President Bill Clinton

Queen Elizabeth & Prince Philip

Secretary Of State Henry Kissinger & Wife, Nancy

Bill Gates

A Personal History

After Ambassador Walter Annenberg’s death in 2002 and Mrs. Annenberg’s death in March 2009, ownership transferred into a family trust and limited, guided public tours of the sprawling facilities will be offered after completion of an education and peace center on the property. The Annenbergs left a $250 million trust to maintain the property well into the future. Both Ambassador and Mrs. Annenberg are interred on the property.

Long before Walter was Richard Nixon’s ambassador to Britain and Leonore held the ambassador-ranked title Chief of Protocol in Ronald Reagan’s administration, they were two young people from wealthy families who dealt with the same difficulties faced by the not so wealthy. Walter wanted to make his mother and seven sisters proud after his father, Moses, went to prison for tax evasion and died shortly thereafter.

“One of [Walter’s] sayings was, ‘Adversity tests us from time to time, and it is inevitable that this testing continues during life,’” recalls Michael Comerford, who served as the Annenbergs’ butler and house manager for 40 years.

Walter took the reins of Triangle Publications, his father’s debt-ridden company, and turned it into a communications giant. TV Guide and Seventeen were two of his most successful publications.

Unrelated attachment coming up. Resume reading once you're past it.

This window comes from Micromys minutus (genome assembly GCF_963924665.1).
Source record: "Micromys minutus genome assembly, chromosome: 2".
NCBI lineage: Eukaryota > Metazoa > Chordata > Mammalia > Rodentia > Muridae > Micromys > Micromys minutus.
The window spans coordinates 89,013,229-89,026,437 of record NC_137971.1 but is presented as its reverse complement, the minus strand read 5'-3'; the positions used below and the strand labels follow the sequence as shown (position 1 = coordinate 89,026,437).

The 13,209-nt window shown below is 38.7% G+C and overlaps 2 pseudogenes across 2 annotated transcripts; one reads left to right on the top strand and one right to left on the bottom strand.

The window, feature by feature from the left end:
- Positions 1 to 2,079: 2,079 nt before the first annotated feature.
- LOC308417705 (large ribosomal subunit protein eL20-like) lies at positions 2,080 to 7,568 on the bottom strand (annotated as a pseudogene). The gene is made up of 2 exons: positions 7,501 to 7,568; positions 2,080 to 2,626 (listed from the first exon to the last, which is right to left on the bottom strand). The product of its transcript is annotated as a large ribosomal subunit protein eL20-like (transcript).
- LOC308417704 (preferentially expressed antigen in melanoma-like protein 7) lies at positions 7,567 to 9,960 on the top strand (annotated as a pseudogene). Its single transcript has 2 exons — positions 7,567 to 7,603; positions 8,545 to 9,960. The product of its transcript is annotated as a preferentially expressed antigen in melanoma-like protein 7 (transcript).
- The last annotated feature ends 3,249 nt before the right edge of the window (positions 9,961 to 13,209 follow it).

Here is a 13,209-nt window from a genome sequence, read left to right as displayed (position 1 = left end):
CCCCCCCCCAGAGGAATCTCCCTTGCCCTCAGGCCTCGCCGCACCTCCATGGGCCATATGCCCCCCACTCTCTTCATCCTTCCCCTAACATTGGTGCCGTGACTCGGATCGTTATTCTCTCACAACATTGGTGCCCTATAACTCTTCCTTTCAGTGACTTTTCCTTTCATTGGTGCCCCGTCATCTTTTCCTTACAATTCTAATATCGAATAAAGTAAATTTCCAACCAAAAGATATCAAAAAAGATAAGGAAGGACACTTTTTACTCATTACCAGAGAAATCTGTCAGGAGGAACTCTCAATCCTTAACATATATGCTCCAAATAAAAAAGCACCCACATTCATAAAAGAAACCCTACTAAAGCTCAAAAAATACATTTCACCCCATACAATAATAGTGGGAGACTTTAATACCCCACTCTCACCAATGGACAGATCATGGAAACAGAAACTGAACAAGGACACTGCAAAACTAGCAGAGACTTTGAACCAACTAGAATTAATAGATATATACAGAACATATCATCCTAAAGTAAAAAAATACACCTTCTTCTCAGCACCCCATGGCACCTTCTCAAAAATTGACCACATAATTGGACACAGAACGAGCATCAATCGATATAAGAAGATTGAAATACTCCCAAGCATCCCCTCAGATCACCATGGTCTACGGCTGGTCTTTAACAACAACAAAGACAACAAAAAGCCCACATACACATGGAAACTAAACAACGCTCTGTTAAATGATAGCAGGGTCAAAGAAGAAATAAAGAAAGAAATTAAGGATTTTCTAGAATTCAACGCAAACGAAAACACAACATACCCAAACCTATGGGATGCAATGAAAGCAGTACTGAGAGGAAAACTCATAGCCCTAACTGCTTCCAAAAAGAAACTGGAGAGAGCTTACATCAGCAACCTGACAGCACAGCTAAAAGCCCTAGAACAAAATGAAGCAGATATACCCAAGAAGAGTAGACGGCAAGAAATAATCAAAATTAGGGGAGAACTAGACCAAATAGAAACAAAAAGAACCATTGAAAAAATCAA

But by the mid-1980s, there were dozens of teen magazines and a proliferation of gambling casinos, which led to a tighter market for Seventeen and a decreased interest in horse racing magazines. Annenberg sold much of Triangle to Rupert Murdoch in 1988 for a jaw-dropping $3 billion, then the most expensive deal in publishing history, with the plan to devote the rest of his life to education and philanthropy.

Leonore Cohn Annenberg was 7 when her mother died, and her father couldn’t adequately care for her and her younger sister. In Legacy, Ogden quotes her as saying, “My father gave us away. Nobody knew what to do with us, and we had no place to go.” Their uncle, Harry Cohn (head of Columbia Pictures) sent the girls to boarding school. Later, they lived in the Cohn house, where Leonore learned from her Aunt Rose how to dress with style and entertain VIPs. These traits served her well as U.S. chief of protocol (“the first paying job I’ve ever had,” she told The New York Times); she held the post 11 months.

Both Walter and Leonore were divorced (he once, she twice) before they married each other in 1951 and moved to Walter’s home, Inwood, near Philadelphia, Pa. Leonore (known as Lee to her friends) “was a California girl … born in New York but raised in Los Angeles,” Deshong says. “She loved being on the West Coast.”

So the Annenbergs purchased nearly 197 acres of undeveloped desert in 1963 and began building Sunnylands. (In 1967 and 1968, they purchased an additional 727 acres. Approximately 400 acres across the street from the walled estate were subsequently sold; in 1995 and 2001, they donated 4- and 2.5-acre parcels, respectively, to the Children’s Discovery Museum of the Desert.)

“It was so large at the time that people in Rancho Mirage didn’t want it here,” says Gloria Greer, society editor for Palm Springs Life. “They were afraid it would look like a supermarket!” Opinions softened as the Annenbergs became gracious hosts during the winter. Desert residents coveted invitations to sway on the marble dance floor to the strains of big-name bands.